- You need to open the lid once a day so that they get some new air, as well as drying the drops of condensation on the inside of the propagator. If there’s water on the bottom of the propagator you’ll need to dry that too or the substrate will get too wet.
- You don’t need to water the substrate or use anything in it – once the cutting roots and you can transplant it there will be time for watering and nutrients.
- You need to spray them every second day, opening the lid every day though.
- Don’t let them get too hot – there are heating blankets especially made for them, but electric blankets used around the house can easily kill them off.
Whichever way you decide to do it, you should go check out our article on making cuttings as it has a lot of valuable information on the whole process.
If you have any questions don’t hesitate to leave a comment and our team of experts will get back to you as soon as possible.
Author: Javier Chinesta
Translation: Ciara Murphy
Pictures of marijuana symptoms caused by over-watering, too much heat, and small containers
Here’s a series of pictures of a couple marijuana clones I had a few years ago.
I was experimenting with growing an entire plant from clone to harvest in a solo cup, which is why you can see flowering plants in such small containers. Each of these were flowered as soon as the clones took root. This technique is often called “Flowering from seed” or “12-12 from seed” and just means that you force the plant to start flowering at a very young age. I wanted to see how small I could get flowering plants.
Each clone was give the exact same nutrients, conditions, etc. They were green and healthy when I left for a 3-day trip.
Situation: I was leaving for 3 days, and these flowering marijuana clones needed to be watered almost daily since their containers were so small.
In an attempt to give them enough water to last the trip, I over watered them before I left.
When I got back, the plants looked like they had practically died!
Look at how different all of the symptoms were with each of these plants, when the problem was actually the same for all of them:
Same Underlying Problem For Each of These Clones
- Kept in a grow room that was way too hot (it got up over 100 degrees while I was out of town, and they were kept in these temps for 2-3 days)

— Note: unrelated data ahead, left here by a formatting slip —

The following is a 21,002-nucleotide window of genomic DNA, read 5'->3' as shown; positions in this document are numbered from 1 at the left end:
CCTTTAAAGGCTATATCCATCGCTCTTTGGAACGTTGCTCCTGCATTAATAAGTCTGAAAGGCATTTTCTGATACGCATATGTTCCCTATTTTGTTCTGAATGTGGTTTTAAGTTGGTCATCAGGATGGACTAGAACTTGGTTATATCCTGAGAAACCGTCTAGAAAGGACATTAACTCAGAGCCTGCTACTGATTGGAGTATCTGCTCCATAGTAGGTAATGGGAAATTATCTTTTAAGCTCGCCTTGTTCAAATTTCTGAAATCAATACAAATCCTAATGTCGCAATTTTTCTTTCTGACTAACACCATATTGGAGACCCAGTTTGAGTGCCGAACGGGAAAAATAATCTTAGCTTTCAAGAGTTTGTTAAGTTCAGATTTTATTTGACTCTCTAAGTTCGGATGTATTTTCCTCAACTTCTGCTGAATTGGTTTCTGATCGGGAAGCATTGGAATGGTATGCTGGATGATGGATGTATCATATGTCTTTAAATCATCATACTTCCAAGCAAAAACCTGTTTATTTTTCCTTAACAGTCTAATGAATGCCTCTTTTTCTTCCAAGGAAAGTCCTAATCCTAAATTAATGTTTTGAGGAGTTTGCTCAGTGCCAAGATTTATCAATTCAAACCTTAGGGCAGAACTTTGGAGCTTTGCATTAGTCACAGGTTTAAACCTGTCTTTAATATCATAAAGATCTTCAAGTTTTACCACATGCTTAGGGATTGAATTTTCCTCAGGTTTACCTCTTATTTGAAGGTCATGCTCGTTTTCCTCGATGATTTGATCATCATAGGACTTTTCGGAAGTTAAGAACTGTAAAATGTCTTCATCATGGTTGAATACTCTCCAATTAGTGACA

- Too small container for their roots (with bigger root mass, marijuana plants are much more resilient to problems)
(remember, these clones were ALL green and healthy before I left, so I feel certain these problems were all caused by the reasons stated above)
Resulting Symptoms Varied Greatly
Clone 1: leaves yellowing and curling up like elf feet, tip burn
Clone 2: curling, rusty brown edges and brown spots
Clone 3: Gets a different type of rusty brown spots
Clone 4: Lime color and curling upwards towards the top of the plant, and yet another type of rusty brown spots and yellowing / curling towards the bottom (looks like a nitrogen deficiency on bottom)
Clone 5: brown spots on top, taco leaves, browning, curling of lower leaves, like a phosphorus deficiency (this is the only clone the appears to have what looked like a phosphorus deficieny in the lower leaves)
Clone 6: rusty outer edges, brown spotting
The truth is, when the marijuana plant’s roots are not happy, and when plants get too hot, they freak out!
Often the symptoms may vary quite a bit, even if you have the same underlying problem.
I fixed the problem (controlled heat, and proper watering practices). Symptoms stopped getting worse. Nearly all of them pulled through and made it to harvest.Pictures of marijuana symptoms caused by over-watering, too much heat, and small containers Here’s a series of pictures of a couple marijuana clones I had a few years ago. I was experimenting ]]>